By Nathan Crabbe
Fort Lauderdale received record rainfall Wednesday – more than two feet in one location over a 24-hour stretch, according to the National Weather Service. The resulting flooding closed schools, air service, train service and more in the area.
AccuWeather Chief Meteorologist Jonathan Porter told the Sun Sentinel that preliminary observations of 25.91 inches falling in 24 hours at one Fort Lauderdale location would break the all-time Florida record for a one-day period. Key West has the current record with 23.28 inches on Nov. 11-12, 1980.
Most of the rain fell on Fort Lauderdale during a six-hour period. The rainfall amounts “have a 1-in-500 chance of happening in any given year, and the six-hour totals have a 1-in-1,000 chance of happening in any given year,” the Sun Sentinel reported.
“Planners that designed infrastructure to withstand a 100-year flood 20 years ago are now facing the reality that such floods are occurring more frequently as the climate warms and the amount of moisture available to storms increases,” Axios reports.
Bob Henson, a meteorologist and writer with Yale Climate Connections, told Newsweek that “extreme rain events are one of the best-established signs of climate change.
“What we saw on Wednesday was an extremely intense, extremely localized thunderstorm complex that happened to park for hours right atop one of the bigger airports in the United States,” he said. “Such events are rare, but we do know that extreme rains are tending to becoming even more extreme in our warming atmosphere.”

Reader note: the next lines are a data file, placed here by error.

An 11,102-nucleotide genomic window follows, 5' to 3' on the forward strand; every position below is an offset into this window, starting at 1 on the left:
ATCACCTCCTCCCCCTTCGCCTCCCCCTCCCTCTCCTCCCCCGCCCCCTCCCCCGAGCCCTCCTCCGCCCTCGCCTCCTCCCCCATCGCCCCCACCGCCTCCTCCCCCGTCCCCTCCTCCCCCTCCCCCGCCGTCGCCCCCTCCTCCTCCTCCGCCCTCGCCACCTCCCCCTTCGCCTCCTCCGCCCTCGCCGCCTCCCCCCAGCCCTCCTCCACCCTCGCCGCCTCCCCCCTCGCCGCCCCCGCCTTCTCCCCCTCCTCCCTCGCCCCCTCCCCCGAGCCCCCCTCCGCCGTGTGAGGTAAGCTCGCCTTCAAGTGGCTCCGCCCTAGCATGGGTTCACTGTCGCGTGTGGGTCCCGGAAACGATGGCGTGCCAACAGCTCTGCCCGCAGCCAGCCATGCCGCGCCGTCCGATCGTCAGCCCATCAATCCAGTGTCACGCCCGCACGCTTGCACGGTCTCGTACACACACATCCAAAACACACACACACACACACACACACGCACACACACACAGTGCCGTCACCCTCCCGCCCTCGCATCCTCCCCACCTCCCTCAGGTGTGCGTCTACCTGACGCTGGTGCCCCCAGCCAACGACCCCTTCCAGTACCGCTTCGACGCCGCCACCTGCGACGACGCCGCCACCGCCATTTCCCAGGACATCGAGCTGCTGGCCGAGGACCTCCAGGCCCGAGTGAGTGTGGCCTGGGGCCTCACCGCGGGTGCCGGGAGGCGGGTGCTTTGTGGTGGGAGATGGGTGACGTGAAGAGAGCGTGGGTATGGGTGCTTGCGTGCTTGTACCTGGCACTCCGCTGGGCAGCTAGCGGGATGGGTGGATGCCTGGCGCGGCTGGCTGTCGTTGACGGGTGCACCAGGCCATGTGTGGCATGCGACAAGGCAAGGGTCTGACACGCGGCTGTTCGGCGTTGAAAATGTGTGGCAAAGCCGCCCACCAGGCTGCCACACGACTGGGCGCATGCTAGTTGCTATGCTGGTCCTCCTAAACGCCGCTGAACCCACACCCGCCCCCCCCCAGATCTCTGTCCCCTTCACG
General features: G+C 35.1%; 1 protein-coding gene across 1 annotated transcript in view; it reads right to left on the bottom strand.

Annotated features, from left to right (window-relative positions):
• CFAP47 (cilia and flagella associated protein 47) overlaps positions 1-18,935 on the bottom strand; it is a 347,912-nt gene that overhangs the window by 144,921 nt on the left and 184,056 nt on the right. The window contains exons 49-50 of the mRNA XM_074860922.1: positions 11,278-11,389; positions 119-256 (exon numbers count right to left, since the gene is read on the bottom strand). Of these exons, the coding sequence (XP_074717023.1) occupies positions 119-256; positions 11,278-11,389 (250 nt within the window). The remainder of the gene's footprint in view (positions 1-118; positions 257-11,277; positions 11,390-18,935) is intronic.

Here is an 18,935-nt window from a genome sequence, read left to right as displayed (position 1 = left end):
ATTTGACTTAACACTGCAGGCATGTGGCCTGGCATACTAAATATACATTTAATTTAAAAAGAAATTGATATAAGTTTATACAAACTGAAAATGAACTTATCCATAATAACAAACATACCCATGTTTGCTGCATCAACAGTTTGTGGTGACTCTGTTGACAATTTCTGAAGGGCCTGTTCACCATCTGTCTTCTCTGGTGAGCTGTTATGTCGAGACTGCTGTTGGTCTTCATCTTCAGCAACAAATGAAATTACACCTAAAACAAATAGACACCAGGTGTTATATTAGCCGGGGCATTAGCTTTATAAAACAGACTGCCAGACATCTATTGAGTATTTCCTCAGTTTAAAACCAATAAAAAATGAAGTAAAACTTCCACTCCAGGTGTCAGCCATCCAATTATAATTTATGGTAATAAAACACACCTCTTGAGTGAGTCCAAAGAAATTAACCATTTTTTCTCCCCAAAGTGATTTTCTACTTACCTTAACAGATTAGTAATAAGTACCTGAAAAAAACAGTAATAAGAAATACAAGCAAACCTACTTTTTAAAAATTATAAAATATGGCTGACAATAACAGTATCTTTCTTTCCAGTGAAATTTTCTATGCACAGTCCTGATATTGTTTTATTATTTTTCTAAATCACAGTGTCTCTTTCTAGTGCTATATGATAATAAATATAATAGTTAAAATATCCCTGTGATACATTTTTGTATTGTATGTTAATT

Warmer atmospheres hold more moisture, increasing the frequency and intensity of storms, New Scientist reports. The publication reports that there is some evidence to suggest that climate change is also making storms more likely to “stall,” causing them to drop rain in concentrated areas and raising the risk of flash flooding
It cites an intense rainstorm stalled over Germany and Belgium for two days in 2021, causing catastrophic flooding, as a example.
“The capacity to have those bigger downpours is there, in terms of increased ability of the atmosphere to hold moisture,” Hayley Fowler of Newcastle University told New Scientist.
Nathan Crabbe is editor of The Invading Sea.